Presenter: Kate Wimberly, MD
Dr. Wimberly’s PHM 2023 session presented updates to the inpatient management of eating disorders that included indications for hospitalization for medical stabilization, recommendations for nutritional rehabilitation, and the use of FBT, or family-based therapy.
She reviewed the spectrum of eating disorders and the differences between them. With an 8% lifetime prevalence for females and 2% for men, and a doubling of inpatient admissions and emergency department visits during the first year of the pandemic, Dr. Wimberly highlighted how we, as hospitalists, are likely to care for hospitalized patients with eating disorders.
She discussed factors supporting acute medical hospitalization for eating disorders as published in the Society for Adolescent Health and Medicine’s position paper on the management of restrictive eating disorders. The proposed admission criteria include body mass index (BMI) of <75% of the median for age and sex, dehydration, electrolyte abnormalities, electrocardiogram abnormalities, comorbid medical or psychiatric conditions that prohibit appropriate outpatient management, arrested growth and development, failure of outpatient treatment, acute food refusal, uncontrollable binging or purging, medical complications of malnutrition (such as syncope, pancreatitis, cardiac failure, or seizures), and physiological instability (evidenced by heart rate less than 50 bpm during the day or less than 45 bpm at night, blood pressure less than 90/45 mmHg, temperature less than 96 degrees Fahrenheit, or abnormal orthostatic vitals).1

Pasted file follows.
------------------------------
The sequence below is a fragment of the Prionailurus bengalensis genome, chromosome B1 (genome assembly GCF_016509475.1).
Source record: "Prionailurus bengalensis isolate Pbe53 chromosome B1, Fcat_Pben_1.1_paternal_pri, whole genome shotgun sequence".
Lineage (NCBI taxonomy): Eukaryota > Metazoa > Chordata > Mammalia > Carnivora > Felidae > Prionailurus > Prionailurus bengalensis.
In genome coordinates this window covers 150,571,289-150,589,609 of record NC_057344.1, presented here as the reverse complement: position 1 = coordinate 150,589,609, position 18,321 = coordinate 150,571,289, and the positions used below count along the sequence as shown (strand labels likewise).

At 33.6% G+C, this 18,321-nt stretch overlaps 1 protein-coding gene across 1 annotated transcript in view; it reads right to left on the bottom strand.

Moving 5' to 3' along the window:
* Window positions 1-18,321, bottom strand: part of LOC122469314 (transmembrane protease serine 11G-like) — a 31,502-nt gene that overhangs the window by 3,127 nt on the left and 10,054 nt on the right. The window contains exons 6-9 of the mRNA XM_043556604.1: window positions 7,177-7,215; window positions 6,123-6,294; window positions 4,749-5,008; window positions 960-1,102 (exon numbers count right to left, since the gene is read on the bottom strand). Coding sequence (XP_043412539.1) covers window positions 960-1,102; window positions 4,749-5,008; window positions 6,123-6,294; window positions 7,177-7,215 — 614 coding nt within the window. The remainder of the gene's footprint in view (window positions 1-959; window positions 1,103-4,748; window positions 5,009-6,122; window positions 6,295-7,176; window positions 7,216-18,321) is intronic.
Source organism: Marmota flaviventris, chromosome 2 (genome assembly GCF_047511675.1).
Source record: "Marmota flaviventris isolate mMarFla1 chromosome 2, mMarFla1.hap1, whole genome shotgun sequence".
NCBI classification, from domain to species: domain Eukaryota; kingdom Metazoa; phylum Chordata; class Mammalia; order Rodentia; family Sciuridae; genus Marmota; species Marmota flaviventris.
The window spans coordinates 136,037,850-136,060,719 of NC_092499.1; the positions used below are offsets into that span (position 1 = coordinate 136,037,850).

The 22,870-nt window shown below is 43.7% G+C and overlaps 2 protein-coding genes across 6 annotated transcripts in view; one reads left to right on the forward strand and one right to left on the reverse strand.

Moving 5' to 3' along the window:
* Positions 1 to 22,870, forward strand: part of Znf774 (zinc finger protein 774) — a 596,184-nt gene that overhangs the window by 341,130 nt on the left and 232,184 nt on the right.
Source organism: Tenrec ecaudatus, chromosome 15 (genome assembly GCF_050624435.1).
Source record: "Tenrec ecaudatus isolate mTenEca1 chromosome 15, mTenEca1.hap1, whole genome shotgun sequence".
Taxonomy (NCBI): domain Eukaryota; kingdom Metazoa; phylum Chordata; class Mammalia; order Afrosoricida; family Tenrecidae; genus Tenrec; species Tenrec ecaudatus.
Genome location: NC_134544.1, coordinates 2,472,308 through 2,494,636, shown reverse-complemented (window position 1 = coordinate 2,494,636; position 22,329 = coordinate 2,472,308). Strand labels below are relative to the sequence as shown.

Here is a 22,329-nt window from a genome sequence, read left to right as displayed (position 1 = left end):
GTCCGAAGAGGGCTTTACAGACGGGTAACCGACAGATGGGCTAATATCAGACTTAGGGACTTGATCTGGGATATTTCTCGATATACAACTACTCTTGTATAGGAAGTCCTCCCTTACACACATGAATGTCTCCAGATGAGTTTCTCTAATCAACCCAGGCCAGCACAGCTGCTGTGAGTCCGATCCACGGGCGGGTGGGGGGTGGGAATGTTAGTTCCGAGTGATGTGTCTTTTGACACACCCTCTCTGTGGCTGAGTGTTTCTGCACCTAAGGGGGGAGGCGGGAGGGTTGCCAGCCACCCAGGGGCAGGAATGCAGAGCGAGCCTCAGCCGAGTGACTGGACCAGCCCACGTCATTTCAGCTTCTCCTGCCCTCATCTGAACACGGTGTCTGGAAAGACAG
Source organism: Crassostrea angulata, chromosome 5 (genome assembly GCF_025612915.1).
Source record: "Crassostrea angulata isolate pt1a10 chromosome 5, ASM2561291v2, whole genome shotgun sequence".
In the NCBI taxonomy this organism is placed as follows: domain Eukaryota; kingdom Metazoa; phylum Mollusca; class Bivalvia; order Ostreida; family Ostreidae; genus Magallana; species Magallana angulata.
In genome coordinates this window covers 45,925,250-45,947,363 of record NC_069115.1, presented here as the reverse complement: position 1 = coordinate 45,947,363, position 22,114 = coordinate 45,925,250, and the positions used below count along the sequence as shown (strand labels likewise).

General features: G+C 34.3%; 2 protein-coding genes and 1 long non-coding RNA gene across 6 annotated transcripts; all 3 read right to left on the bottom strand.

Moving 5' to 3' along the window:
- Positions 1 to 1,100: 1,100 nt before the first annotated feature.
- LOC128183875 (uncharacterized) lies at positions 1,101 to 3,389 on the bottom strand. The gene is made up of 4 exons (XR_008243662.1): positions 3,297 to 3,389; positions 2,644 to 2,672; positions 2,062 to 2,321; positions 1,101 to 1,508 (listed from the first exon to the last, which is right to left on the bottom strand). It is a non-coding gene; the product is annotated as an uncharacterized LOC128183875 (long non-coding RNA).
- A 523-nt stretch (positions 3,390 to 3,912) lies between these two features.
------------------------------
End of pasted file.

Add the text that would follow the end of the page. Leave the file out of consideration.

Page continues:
Dr. Wimberly highlighted her institution’s use of a malnutrition severity classification system, using the percentage of body weight lost and percent median BMI to determine an initial calorie goal, calorie advancement schedule, lab frequency, and need for telemetry. Prior recommendations for nutritional rehab advised to “start low and go slow,” but recent studies have shown we can start nutritional rehab at higher calories, and advance calories faster, leading to shortened hospital lengths of stay, without an increase in adverse effects such as refeeding syndrome.
The importance of a multidisciplinary approach to treatment and partnering with the family through the use of family-based therapy was discussed and examples were given as to how family partnerships could be started during the acute hospitalization. Dr. Wimberly also highlighted the instrumental role psychiatry plays in eating disorder diagnoses and management. She ended the presentation by talking about the impact our words can have on a patient’s perception of themselves and their eating disorder. She recommended being mindful of our language and addressing food and body size in a nonjudgmental manner.
- Admissions for eating disorders have dramatically increased in recent years. With this increase in disease, there has also been a growth in research surrounding eating disorders with recent publications discussing risk stratification of malnutrition in patients with eating disorders and proposed inpatient criteria for medical stabilization.
- We no longer need to approach nutritional rehab in a “start low and go slow” manner. Studies have shown benefits, without serious adverse events, to starting nutritional rehab at higher calories and increasing calories quicker.
- Treatment of an eating disorder requires a multidisciplinary approach with family involvement being vital.
Dr. Callahan is a pediatric hospitalist and assistant professor of pediatrics at Norton Children’s Hospital and the University of Louisville in Louisville, Ky.
- Society of Adolescent Health and Medicine. Medical Management of Restrictive Eating Disorders in Adolescents and Young Adults. J Adolesc Health. 2022;71(5):648-54.